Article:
There is a lot of celebrating going on in mainstream policy circles. The economy is said to be running at full steam with the unemployment rate now below 4 percent. As Clive Crook puts it in Bloomberg Businessweek, “The U.S. expansion has put millions of people back to work and economists agree that the economy is now at or close to full employment.”
Forgotten in all this celebration is the fact that wages remain stagnant. Also forgotten are the millions of workers who are no longer counted as part of the labor force and thus not counted as unemployed.
One of the best indicators of the weakness of the current recovery is the labor market status of what is called the core workforce, those ages 25-54. Their core status stems from the fact that, as Jill Mislinski explains, “This cohort leaves out the employment volatility of the high-school and college years, the lower employment of the retirement years and also the age 55-64 decade when many in the workforce begin transitioning to retirement … for example, two-income households that downsize into one-income households.”
The unemployment rate of those 25-54 reached a peak of 9 percent in 2009 before falling steadily to a low of 3.2 percent as of July 2018. However, the unemployment rate alone can be a very misleading indicator of labor market conditions. That is certainly true when it comes to the labor market status of today’s core workforce.
A more revealing measure is the Labor Force Participation Rate, which is defined as the Civilian Labor Force (i.e. the sum of those employed and unemployed) divided by the Civilian Noninstitutional Population (i.e. those of working age who are not in the military or institutionalized). Because there can be significant monthly swings in both the numerator and denominator of this measure, the Labor Force Participation Rate shown in the chart below is calculated using a 12-month moving average.
As we can see, the Labor Force Participation Rate for the 25-54 core cohort has sharply declined, from a mid-2000 high of 84.2 percent, down to a low of 81.9 percent in July 2018. Mislinski calculates that:
Based on the moving average, today’s age 25-54 cohort would require 1.6 million additional people in the labor force to match its interim peak participation rate in 2008 and 2.9 million to match the peak rate around the turn of the century.
A related measure of labor market conditions is the Employment-to-Population Ratio, which is defined as the Civilian Employed divided by the Civilian Noninstitutional Population. As we can see in the next chart, the Employment-to-Population Ratio of our core cohort has also declined from its mid-2000 peak.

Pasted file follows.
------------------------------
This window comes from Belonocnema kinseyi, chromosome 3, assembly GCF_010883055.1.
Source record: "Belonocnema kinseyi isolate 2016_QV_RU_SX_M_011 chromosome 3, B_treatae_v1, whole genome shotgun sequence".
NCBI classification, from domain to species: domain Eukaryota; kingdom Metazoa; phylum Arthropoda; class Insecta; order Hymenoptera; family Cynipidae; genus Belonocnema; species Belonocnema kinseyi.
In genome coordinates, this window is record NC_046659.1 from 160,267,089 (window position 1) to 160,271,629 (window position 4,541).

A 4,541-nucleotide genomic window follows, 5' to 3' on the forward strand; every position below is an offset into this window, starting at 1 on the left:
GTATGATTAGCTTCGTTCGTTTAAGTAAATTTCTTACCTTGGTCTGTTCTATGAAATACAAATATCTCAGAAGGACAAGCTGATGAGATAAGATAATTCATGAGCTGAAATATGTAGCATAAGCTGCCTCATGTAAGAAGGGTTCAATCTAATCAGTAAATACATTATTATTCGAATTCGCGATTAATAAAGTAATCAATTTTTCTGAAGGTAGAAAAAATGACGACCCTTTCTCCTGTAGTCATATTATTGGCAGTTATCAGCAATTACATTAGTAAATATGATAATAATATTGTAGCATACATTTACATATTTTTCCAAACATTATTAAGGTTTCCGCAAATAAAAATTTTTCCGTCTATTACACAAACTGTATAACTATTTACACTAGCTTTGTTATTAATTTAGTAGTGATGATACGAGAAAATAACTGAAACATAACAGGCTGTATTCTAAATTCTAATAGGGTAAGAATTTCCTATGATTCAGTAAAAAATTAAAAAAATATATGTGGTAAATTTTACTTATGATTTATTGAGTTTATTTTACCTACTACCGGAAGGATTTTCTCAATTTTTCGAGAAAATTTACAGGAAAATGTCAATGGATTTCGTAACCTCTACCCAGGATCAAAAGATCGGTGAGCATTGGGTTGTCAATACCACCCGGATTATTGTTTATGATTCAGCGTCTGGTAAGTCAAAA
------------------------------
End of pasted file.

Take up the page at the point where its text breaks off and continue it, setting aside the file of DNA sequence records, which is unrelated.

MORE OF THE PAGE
Again, according to Mislinski,
First the good news: This metric began to rebound from its post-recession trough in late 2012. However, the more disturbing news is that the current age 25-54 cohort would require an increase of 1.2 million employed prime-age participants to match its ratio peak in 2007. To match its mid-2000 peak would require a 3.1 million participant increase.
Both the Labor Force Participation Rate and the Employment-to-Population Ratio are useful measures of the employment intensity of the economy. And in a healthy economy we should expect to see high values for both measures for the 25-54 age cohort. That is especially true for a country like the United States, where the non-market public provision of education, health care, and housing is quite limited, and an adequate retirement depends upon private savings. In other words, people need paid employment to live and these are prime work years.
The decline, over the business cycle, in both the Labor Force Participation Rate and the Employment-to-Population Ratio for our core cohort strongly suggests that our economy is undergoing a profound structural change, with business increasingly organizing its activities in ways that require fewer workers. More specifically, the lower values in these measures mean that millions of prime age workers are being sidelined, left outside the labor market.
It is hard to know what will become of these workers and by extension their families and communities. Moreover, this is not a problem only of the moment. This cohort is still relatively young, and the social costs of being sidelined from employment—and here we are not even considering the quality of that employment—will only grow with age. We can only hope that workers of all ages will eventually recognize that our growing employment problems are the result, not of individual failings, but an increasingly problematic economic system, and begin pushing for its structural transformation.